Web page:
b) On 16 July 1999, at a press conference to indicate that he would not be contesting a second term, President Ong mentioned some problems he had faced during his term as President. His points drew a swift response from the government but it was evident that President had been accountable to Singaporeans while performing his duties as President.

President Ong had tested several issues during his 6-year term, and it was noteworthy that he had pushed for the publication of the 'White Paper on the Determination and Safeguarding of the Protection of the reserves of the government'.

During his 6-year term, President Ong had also met visiting leaders of other nations, including People's Republic of China Premier Li Peng (Aug 97), Japan Prime Minister Ryutaro Hashimoto (Jan 97), Australia Prime Minister John Howard (Mar 97), Republic of South Africa President Nelson Mandela (Mar 97), Argentina President Carlos Saul Menem (Feb 97) and Thailand Prime Minister General Chavalit Yongchaiyudh (Mar 97). President Ong's diplomacy was also extended to many other visiting heads of governments including those from Republic of Zambia, Socialist Republic of Vietnam, Republic of Mazambique, Luxembourg, Republic of Fiji Islands, Republic of Yemen, Republic of Namibia, Chile, United Mexican States, Arab Republic of Eygpt, Maritius, Swaziland and many others.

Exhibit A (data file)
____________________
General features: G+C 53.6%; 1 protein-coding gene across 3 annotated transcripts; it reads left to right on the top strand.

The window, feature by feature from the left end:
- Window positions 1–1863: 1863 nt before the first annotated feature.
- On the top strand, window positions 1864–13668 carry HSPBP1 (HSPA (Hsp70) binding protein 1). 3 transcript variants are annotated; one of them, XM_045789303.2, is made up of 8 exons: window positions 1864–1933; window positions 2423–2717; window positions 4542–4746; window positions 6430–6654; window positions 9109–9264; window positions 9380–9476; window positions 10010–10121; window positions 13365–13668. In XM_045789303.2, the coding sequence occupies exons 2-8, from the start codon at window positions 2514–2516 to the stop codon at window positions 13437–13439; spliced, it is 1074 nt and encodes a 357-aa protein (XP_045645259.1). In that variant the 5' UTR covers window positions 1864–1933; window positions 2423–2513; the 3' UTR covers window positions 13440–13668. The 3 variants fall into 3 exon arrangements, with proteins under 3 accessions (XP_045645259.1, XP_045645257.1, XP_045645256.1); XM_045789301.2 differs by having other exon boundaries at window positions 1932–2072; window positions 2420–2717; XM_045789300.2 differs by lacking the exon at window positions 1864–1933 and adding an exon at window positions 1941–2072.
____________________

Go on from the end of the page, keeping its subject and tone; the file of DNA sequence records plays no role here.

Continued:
As the President, Mr Ong was also concerned with the less fortunate in society as well as the promotion of arts and culture. He initiated several events such as the President's Star Charity and the President's Charity Art Exhibition and Concert.